Parliament in court over its high paid bouncers

New elite security team displaces long-serving parliamentary protection officers

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Photo of security and EFF scuffling
Security dressed in white shirts remove EFF Members of Parliament from the National Assembly at the State of the Nation Address in February 2017. Photo: Screen capture from video by Branko Brkic

A protracted case to be heard by the Labour Court reveals that Parliament now requires its “Chamber Support Officers” (CSOs) to be skilled in crowd control and public order policing. This is an entirely new role for the Parliamentary Protection Service (PPS). It confirms that the South African Police Service (SAPS) is now expected to perform an “assertive” and “proactive” role in the legislature.

Not only does this introduce a new policing style in the institution which implies a significant shift in the culture of the “People’s Parliament”, but it also leaves long-serving parliamentary protection officers feeling marginalised and discriminated against.

In its court papers, Parliament has stated that it requires its CSOs to be sourced from SAPS so that they are able to “undertake physical intervention” when necessary. In this sense, they perform a different role to Parliament’s “general protection officers” who are required to act “passively” in the House or on off-precinct duties.

A total of 72 applicants represented by Bagraim attorneys, all members of the PPS including some who have served Parliament for up to 25 years, lodged a complaint with the Labour Court arguing that they earn less and work longer hours than the recently appointed CSOs, who have no experience of Parliament at all.

They describe the disparity in earnings between the old and new protection staff as “capricious” and “arbitrary” wage discrimination. The long-standing protection officers are claiming that in terms of the Employment Equity Act, a difference in terms and conditions of employment between employees doing the same or substantially the same work amounts to unfair discrimination.

Parliament, however, has said in its response that its CSOs must be able to deal with high intensity security situations and emergencies and be able to “effectively handle disruptions in the House (including the safe removal of Members)”.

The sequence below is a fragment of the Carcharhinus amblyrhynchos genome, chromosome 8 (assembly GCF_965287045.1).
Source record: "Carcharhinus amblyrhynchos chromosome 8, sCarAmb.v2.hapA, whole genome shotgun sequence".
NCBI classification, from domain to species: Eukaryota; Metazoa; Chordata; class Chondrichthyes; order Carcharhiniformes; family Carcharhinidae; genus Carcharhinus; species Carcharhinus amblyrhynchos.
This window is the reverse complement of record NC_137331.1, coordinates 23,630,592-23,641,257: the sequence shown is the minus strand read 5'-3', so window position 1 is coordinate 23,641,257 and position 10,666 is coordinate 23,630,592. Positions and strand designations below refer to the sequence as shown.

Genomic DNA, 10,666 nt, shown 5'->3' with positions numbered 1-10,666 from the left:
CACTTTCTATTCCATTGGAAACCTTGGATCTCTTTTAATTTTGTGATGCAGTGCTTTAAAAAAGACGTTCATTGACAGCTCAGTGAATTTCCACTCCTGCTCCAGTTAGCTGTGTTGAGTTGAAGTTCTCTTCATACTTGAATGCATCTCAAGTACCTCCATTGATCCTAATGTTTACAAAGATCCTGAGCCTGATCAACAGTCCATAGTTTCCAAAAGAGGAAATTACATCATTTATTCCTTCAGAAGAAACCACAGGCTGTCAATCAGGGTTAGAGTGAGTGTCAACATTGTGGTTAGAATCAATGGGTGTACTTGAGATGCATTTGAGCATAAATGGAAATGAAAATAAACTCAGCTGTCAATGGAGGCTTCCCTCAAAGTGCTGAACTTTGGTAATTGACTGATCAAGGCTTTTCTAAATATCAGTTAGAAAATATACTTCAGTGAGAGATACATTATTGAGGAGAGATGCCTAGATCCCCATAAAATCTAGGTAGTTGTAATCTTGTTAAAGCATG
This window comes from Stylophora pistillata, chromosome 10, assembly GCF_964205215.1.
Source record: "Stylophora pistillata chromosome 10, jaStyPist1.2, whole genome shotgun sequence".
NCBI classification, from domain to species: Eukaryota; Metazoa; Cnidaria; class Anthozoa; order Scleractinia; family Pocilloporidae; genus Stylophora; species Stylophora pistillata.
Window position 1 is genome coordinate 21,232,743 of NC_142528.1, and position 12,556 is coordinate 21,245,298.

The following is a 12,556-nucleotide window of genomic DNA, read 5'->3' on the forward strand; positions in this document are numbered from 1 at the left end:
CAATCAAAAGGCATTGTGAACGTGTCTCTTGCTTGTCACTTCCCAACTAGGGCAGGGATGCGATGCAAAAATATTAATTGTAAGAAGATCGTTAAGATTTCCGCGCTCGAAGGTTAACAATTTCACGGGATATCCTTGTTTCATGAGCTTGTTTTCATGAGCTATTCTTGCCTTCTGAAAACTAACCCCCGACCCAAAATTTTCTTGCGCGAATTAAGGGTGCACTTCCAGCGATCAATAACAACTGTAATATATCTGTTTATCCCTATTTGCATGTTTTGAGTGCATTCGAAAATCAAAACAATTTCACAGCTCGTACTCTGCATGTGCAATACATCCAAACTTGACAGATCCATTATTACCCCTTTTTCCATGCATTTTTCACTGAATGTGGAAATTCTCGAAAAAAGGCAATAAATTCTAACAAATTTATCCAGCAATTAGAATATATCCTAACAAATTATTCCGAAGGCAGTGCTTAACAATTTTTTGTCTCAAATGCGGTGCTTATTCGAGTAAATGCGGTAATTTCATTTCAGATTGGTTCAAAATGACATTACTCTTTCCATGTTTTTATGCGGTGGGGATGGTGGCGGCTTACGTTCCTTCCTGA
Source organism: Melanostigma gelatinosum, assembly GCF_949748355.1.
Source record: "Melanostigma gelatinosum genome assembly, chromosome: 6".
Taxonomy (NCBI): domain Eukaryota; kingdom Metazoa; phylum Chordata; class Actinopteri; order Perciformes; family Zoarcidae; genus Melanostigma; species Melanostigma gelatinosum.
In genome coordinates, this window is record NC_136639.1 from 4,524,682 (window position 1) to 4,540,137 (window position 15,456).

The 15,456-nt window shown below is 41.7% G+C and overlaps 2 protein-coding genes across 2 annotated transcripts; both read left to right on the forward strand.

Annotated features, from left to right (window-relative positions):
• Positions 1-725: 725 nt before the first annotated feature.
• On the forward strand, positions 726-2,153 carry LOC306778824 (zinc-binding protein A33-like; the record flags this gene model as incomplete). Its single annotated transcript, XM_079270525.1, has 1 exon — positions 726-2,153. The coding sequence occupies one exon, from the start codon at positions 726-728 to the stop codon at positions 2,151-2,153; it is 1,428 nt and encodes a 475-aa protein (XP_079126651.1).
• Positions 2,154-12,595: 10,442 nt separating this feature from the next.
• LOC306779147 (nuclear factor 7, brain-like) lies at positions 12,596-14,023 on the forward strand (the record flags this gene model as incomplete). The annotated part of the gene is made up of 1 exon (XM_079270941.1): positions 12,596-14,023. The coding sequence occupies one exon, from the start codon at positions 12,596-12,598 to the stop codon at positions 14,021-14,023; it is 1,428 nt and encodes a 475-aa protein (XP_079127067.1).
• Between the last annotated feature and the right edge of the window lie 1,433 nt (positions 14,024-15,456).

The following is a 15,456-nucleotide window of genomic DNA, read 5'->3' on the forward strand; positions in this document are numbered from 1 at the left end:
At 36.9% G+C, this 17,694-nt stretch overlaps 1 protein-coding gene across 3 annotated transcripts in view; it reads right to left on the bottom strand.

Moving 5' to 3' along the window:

They also need to be physically fit, remain calm “in pressure situations” and be able to work long hours.

According to Parliament’s argument, the CSOs, all of whom are former members of SAPS, introduce three new functions to the PPS. Firstly, they “undertake physical intervention with and the removal of unruly Members from the House”. Secondly, they play an “active security role” when accompanying parliamentary staff and Members to off-site parliamentary events. Thirdly, they provide the kind of support to Committees, on- or off-precinct, that used to be the duty of SAPS.

This is significant because the role of PPS has always been the “protection of life, property and specified information” in Parliament through the provision of safety and security support, control of entry and exit from the Chamber, and emergency preparedness, including at key events. The introduction of the so-called CSOs implies that Parliament has added a new militarism to it parliamentary protection function.

Members of the PPS were not the only ones who found themselves unprepared and taken by surprise when in 2014 vociferous EFF Members of Parliament began disregarding the instructions of the Presiding Officer and parliamentary protocol by disrupting the House proceedings. Yet it appears they are now suffering the consequences.